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Videotape from the gun camera of a U.S. Apache helicopter shows
two suspected Iraqi insurgents handling what the helicopter pilots believe is a
Graphic video footage from the gun camera of a U.S. Apache helicopter
provides a window into the rules of engagement that often determine life and
death in Iraq.
The video, shows images of three Iraqis on the
ground handling a long cylindrical object that the helicopter pilots believe is
The pilots, from the Army's 4th Infantry Division, ask their commanders for
permission to engage, then take the three men out one by one, using the Apache's
devastating 30 mm cannons.
The video opens with the helicopter tracking a man in a pickup truck north of
Baghdad on Dec. 1, one day after the 4th Infantry Division engaged in the
bloodiest battles with Iraqi insurgents since the end of major combat.
The pilots watch as the man pulls over and gets out to talk to another man
waiting by a larger truck.
"Uh, big truck over here," one of the pilots is heard saying. "He's having a
The pickup driver looks around, then reaches into his vehicle, takes out a
tube-shaped object that appears to be about 4 or 5 feet long, and runs away from
the road into a field. He drops the object in the field and heads back to the
"I got a guy running throwing a weapon," one of the pilots says. Retired Gen.
Jack Keane, who viewed the tape, said the object looked
like a rocket-propelled grenade launcher, "or something larger than a rifle."
The pilots check in with their operational commander, who is monitoring the
situation. When they tell him they are sure the man was carrying a weapon, he
tells them: "Engage. Smoke him."
The pilots wait as a tractor arrives on the scene, near the spot where the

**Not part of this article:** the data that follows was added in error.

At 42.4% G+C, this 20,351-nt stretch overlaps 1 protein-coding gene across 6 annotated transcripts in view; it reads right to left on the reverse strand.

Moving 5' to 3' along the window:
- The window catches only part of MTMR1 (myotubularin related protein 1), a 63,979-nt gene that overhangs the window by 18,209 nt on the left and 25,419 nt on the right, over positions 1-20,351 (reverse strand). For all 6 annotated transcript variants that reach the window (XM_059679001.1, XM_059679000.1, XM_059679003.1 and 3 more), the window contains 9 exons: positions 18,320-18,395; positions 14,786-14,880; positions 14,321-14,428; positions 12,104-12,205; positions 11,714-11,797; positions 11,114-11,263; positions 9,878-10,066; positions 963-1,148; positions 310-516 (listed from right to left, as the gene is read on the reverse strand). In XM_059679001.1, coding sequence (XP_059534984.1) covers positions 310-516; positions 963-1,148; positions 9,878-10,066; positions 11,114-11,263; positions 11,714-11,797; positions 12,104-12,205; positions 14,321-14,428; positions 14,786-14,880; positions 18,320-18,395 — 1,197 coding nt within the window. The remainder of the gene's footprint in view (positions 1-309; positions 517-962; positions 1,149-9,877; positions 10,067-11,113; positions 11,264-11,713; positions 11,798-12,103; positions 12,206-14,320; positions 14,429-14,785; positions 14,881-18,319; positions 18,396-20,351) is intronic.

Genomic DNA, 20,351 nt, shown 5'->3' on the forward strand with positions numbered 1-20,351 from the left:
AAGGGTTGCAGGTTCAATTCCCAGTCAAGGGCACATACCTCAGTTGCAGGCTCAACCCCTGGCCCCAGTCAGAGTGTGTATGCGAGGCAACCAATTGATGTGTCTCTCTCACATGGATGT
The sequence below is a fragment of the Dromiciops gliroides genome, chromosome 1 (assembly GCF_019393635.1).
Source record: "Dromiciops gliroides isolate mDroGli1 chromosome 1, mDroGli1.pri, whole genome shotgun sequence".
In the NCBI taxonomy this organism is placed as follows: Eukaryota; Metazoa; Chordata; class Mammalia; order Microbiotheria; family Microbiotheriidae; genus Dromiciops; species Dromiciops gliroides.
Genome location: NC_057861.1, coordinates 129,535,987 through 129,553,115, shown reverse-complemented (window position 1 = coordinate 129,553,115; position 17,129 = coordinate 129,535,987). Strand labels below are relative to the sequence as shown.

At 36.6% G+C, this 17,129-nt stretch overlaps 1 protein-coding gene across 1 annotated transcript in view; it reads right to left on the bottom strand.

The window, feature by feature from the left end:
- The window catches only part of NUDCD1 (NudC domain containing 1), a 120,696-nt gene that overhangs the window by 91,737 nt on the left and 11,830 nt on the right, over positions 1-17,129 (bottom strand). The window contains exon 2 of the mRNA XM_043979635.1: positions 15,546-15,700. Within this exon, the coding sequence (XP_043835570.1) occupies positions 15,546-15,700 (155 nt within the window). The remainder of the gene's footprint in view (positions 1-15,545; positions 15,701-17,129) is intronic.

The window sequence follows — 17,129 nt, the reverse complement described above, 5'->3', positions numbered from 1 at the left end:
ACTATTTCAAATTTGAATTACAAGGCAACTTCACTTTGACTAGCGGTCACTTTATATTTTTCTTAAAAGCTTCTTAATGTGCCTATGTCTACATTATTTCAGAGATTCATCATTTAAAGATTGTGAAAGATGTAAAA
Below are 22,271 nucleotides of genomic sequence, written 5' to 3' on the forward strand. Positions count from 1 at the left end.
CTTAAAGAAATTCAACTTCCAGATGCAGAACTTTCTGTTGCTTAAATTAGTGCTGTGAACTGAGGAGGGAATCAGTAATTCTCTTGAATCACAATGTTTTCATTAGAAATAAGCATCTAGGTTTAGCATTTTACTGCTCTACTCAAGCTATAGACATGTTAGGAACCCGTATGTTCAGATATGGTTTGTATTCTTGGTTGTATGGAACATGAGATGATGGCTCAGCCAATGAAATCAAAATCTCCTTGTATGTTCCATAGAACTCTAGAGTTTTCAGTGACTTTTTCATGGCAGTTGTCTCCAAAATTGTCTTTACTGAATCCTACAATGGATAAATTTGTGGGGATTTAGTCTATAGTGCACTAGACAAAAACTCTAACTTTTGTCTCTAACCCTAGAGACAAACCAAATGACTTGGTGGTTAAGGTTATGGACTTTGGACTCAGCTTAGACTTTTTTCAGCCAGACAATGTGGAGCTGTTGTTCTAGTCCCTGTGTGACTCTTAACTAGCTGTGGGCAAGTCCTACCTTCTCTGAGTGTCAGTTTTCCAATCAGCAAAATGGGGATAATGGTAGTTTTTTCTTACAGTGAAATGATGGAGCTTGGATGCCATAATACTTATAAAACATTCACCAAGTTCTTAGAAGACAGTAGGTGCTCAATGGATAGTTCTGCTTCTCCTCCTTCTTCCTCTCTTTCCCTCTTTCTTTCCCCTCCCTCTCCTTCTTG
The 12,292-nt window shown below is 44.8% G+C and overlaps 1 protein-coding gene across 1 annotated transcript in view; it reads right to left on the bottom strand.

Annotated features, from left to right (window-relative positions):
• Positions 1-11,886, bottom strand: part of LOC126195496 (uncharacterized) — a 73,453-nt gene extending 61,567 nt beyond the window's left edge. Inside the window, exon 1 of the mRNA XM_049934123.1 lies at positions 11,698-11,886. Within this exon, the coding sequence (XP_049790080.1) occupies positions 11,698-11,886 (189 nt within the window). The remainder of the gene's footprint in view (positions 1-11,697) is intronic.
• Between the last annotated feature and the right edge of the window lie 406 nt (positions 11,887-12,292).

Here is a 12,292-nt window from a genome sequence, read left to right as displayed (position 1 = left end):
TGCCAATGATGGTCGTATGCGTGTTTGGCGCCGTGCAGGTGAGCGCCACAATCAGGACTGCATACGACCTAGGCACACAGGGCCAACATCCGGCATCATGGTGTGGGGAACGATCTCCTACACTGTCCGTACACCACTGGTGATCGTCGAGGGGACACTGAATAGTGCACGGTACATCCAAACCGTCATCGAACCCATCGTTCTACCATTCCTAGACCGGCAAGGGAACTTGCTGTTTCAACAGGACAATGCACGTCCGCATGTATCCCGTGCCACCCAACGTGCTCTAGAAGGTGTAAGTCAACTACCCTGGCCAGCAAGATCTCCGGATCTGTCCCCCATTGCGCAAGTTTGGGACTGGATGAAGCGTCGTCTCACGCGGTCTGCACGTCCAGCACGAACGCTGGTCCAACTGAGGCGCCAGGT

pickup driver dropped the object. One of the Iraqis approaches the tractor
Then, within minutes, the Apache pilots open fire with the heavy 30 mm cannon,
killing first the Iraqi in the field, then the tractor driver. The pilots then
fire at the large truck and wait to see if they hit the last of three men.
When he rolls out from under the truck, one of the pilots says, "He's wounded."
The other pilot says, "Hit him," and the Apache opens fire again, killing the
The Apache fires nearly 100 30 mm cannon rounds in all.
Engagement Called Justified
A senior Army official who viewed the tape said the pilots had the legal right
to kill the men because they were carrying a weapon. He said there were no
ground troops in the area and if the Apache pilots had let the three Iraqis go,
the men might have gone on to kill American troops.
Keane agreed. "Those weapons were obviously not being pointed at them in
particular, but they [the three Iraqis] are using those weapons in their minds
for lethal means and they [the Apache pilots] have a right to interfere with
that," he said.
Anthony Cordesman, a defense consultant who also viewed the tape, said
the Apache pilots would have had a much clearer picture of the scene than what
was recorded on the videotape. He also said they would have had intelligence
about the identity of the men in the vehicles. "They're not getting a sort of
blurred picture. They have a combination of intelligence and much better imagery
than we can see."
As to whether the Apache pilots could have called in ground troops to apprehend
the men, Cordesman said: "In this kind of war, wherever you find organized
resistance among the insurgents, you have to act immediately. If you wait to
send in ground troops almost invariably your enemy is going to be gone."
Army officials acknowledged that the 30 mm cannons used by the Apache gunners
were far bigger than what was needed to kill the men, but said it is the
smallest weapon the Apaches have.